Wall Street Weekend Week Investors Search for ‘Santa Raleigh’ After Dismal Year for US Stocks

NEW YORK (Reuters) – Bruised investors hope the so-called rising Santa Claus will ease the pain of a difficult year for U.S. stocks and possibly brighten the outlook for 2023.

Without a doubt, the market could use some holiday cheer. In December — a typically strong month for stocks — the S&P 500 (.SPX) has so far lost about 6%, hurt by big falls in shares of Tesla Inc (TSLA.O), Amazon.com Inc (AMZN.O) and others. One of the names that led the markets upwards in previous years. The index is down nearly 20% year-to-date and is on track for its worst annual performance since 2008.

History shows that the market still has a better than average chance of recovering those losses. CFRA Research data showed that US stocks rose during the last five trading days of December and the first two days of January about 75% of the time, a pattern that has been attributed to lower liquidity, the collection of tax losses, and the investment of year-end bonuses.

Friday is the starting date this year for this Santa Claus-named rally – if it happens. It will only be apparent on the second trading day of 2023.

This phenomenon has lifted the S&P 500 by an average of 1.3% since 1969, according to the Stock Trader’s Almanac. Data from LPL Financial going back to 1950 showed that a December without Santa’s rally was followed by a weaker-than-average year.

The S&P 500 gained an average of 4.1% in the year after December without Santa’s rally, compared to a gain of 10.9% after a period in which it occurred. The data showed January gains were also muted in a non-Santa year, with the index down an average of 0.3% compared to a 1.3% gain in a non-Santa year.

“When Santa Claus doesn’t arrive, it usually means there’s something in the market causing confusion or a snag. The negative sentiment doesn’t change because it’s New Year,” said Keith Lerner, co-chief investment officer. Officer at Truist Advisory Services.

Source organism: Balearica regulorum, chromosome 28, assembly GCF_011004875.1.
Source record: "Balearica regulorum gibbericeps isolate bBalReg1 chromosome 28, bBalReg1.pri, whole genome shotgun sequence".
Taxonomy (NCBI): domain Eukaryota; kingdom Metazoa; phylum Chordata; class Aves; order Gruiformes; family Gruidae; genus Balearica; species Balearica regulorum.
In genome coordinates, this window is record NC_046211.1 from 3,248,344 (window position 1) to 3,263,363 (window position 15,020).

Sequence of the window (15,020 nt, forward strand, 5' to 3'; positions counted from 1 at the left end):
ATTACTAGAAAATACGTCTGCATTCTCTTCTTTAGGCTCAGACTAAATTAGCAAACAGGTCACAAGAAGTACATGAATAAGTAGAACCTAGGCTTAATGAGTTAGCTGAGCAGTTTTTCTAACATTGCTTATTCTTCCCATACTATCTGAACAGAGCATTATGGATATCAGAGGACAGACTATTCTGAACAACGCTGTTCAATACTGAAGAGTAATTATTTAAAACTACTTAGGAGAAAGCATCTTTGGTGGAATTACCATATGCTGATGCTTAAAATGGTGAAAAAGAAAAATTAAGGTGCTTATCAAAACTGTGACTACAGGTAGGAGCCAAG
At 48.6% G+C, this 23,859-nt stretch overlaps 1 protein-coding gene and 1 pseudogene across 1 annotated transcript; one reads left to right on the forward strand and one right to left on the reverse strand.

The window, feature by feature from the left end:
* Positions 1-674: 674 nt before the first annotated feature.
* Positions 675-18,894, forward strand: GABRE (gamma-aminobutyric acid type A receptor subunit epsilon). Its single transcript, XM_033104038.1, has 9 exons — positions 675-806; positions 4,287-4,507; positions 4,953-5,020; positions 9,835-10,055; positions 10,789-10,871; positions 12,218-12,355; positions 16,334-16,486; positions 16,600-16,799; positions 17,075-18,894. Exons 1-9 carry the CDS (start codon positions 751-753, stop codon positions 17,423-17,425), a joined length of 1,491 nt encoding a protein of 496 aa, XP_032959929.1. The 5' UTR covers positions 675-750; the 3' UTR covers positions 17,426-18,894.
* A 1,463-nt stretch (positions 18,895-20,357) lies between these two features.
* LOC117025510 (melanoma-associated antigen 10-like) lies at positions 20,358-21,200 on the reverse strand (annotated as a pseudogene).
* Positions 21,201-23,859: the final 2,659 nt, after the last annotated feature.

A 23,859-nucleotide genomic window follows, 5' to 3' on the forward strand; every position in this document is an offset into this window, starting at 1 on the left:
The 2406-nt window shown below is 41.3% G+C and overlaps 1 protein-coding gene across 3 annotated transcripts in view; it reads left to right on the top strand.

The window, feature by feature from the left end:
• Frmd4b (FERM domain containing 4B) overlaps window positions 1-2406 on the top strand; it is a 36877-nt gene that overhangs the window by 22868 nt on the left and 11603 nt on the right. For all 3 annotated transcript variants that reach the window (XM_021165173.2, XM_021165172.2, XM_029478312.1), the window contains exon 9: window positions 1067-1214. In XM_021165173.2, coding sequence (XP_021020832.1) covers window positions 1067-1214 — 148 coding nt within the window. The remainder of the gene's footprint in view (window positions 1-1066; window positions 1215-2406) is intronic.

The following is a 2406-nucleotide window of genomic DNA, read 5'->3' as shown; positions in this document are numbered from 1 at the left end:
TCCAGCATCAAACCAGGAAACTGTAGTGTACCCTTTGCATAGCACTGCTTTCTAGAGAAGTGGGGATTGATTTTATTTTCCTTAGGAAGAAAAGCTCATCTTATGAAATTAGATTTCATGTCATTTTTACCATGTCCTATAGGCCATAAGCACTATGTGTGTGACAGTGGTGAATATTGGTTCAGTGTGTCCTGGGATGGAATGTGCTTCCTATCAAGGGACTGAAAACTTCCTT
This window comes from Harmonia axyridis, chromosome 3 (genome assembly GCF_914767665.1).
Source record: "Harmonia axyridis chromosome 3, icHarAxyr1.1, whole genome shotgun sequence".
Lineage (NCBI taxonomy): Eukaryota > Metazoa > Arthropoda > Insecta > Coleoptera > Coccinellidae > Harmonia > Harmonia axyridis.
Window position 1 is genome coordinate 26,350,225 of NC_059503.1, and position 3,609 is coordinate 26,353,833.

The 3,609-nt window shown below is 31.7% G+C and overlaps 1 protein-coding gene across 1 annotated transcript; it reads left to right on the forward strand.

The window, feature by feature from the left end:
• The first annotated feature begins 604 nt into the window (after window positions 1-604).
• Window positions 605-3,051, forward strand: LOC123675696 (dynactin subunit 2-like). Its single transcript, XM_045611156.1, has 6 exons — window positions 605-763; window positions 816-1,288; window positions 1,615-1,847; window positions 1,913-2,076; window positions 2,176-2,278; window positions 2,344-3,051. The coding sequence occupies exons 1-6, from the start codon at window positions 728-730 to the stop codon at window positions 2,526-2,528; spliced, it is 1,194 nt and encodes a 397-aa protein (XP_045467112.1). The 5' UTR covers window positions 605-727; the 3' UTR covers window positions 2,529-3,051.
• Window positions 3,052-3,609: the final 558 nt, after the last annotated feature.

The sharp drop this month underscores how seasonal trends seem to have been offset by concerns about whether the Fed’s monetary tightening will plunge the economy into recession.

Truist Advisory Services data showed the S&P 500 has posted just 18 months of losses since 1950. The index gained an average of 1.6% in December, the most in any month and more than double the average 0.7% gain for all months, according to data from CFRA.

December is shaping up to be one of the exceptions. Investors dumped stocks at an all-time high weekly rate in the week through Wednesday, selling a net $41.9 billion, according to a BofA Global Research report Friday. She attributed the sale to “tax loss harvesting,” a strategy that involves selling assets at a loss to offset capital gains taxes.

“The lack of a ‘Santa Claus rebound’ this month, with a ‘bunch of coal sell-off’ in place, is a worrying sign about 2023 US equity returns,” DataTrek strategists wrote.

Few economic reports are due next week, with readings on the US housing market and jobless claims, while stock market liquidity is expected to drop near its lowest levels of the year with many on Wall Street idling for the holidays.

Much of the market’s path will be determined by whether inflation can continue to fall and allow the Federal Reserve to stop raising interest rates sooner than expected.

US consumer spending barely rose in November, while annual inflation increased at its slowest pace in 13 months, but demand likely isn’t cooling fast enough to dissuade the Fed from raising interest rates next year.

Other measures of inflation also showed signs of slowing, with consumer prices rising less-than-expected for the second straight month in November.

“If investors start to see the economy slowing more quickly than people expect and the Fed ends its rate hikes in the first quarter, we could see a story of two halvings” and a strong positive yield next year, said Sam Stovall, chief investment officer. Strategist at CFRA.

(Reporting by David Randall). Editing by Ira Yosibashvili and Richard Chang

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